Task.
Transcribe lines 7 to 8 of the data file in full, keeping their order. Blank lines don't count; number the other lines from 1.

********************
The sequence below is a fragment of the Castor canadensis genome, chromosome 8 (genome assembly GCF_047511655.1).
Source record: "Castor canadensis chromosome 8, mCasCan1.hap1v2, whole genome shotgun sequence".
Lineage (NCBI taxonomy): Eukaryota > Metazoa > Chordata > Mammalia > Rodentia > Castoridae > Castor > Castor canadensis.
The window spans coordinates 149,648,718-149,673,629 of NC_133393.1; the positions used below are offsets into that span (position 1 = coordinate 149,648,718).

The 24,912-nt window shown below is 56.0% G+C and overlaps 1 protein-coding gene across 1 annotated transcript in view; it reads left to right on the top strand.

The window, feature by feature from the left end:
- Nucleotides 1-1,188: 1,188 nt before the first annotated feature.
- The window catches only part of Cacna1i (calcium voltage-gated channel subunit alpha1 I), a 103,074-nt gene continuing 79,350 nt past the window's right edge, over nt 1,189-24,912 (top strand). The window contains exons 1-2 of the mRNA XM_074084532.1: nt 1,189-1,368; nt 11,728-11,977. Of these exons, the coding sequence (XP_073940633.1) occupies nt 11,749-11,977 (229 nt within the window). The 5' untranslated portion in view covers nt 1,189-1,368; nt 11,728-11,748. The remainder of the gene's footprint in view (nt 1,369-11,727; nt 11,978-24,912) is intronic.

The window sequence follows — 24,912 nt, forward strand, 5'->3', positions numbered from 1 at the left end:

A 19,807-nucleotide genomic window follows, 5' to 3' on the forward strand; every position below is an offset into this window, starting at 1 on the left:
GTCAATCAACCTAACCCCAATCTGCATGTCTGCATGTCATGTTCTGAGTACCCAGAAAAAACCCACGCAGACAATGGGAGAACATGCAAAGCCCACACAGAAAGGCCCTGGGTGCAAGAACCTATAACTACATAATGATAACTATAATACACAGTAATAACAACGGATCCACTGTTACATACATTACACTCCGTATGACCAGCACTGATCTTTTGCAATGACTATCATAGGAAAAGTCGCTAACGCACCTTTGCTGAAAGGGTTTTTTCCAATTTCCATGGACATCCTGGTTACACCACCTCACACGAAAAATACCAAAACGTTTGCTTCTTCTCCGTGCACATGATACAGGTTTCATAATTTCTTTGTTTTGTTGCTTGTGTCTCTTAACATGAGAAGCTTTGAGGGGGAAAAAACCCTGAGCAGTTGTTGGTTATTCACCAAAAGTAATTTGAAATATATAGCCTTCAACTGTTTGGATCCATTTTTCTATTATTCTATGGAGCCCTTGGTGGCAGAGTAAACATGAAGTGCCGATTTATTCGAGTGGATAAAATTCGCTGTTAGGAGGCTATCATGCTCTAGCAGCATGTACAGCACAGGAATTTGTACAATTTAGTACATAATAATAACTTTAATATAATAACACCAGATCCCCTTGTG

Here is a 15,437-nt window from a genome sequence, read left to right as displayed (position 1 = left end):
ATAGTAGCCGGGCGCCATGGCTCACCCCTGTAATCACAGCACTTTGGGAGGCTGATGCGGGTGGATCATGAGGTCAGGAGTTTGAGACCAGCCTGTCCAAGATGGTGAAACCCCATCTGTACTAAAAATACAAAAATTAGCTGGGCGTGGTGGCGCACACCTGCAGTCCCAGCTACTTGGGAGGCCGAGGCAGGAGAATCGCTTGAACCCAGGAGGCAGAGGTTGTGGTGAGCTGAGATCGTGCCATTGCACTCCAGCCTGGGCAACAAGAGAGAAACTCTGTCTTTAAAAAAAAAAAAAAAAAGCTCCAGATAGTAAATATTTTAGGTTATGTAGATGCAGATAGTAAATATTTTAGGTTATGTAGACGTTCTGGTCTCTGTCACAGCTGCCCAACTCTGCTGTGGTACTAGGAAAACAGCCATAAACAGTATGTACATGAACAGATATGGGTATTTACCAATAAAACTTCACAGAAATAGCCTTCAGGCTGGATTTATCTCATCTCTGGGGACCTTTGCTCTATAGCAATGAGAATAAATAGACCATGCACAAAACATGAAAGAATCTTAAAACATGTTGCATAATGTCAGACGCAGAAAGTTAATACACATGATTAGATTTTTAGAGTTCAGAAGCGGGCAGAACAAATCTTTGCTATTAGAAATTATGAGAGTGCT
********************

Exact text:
- Nucleotides 1-1,188: 1,188 nt before the first annotated feature.
- The window catches only part of Cacna1i (calcium voltage-gated channel subunit alpha1 I), a 103,074-nt gene continuing 79,350 nt past the window's right edge, over nt 1,189-24,912 (top strand). The window contains exons 1-2 of the mRNA XM_074084532.1: nt 1,189-1,368; nt 11,728-11,977. Of these exons, the coding sequence (XP_073940633.1) occupies nt 11,749-11,977 (229 nt within the window). The 5' untranslated portion in view covers nt 1,189-1,368; nt 11,728-11,748. The remainder of the gene's footprint in view (nt 1,369-11,727; nt 11,978-24,912) is intronic.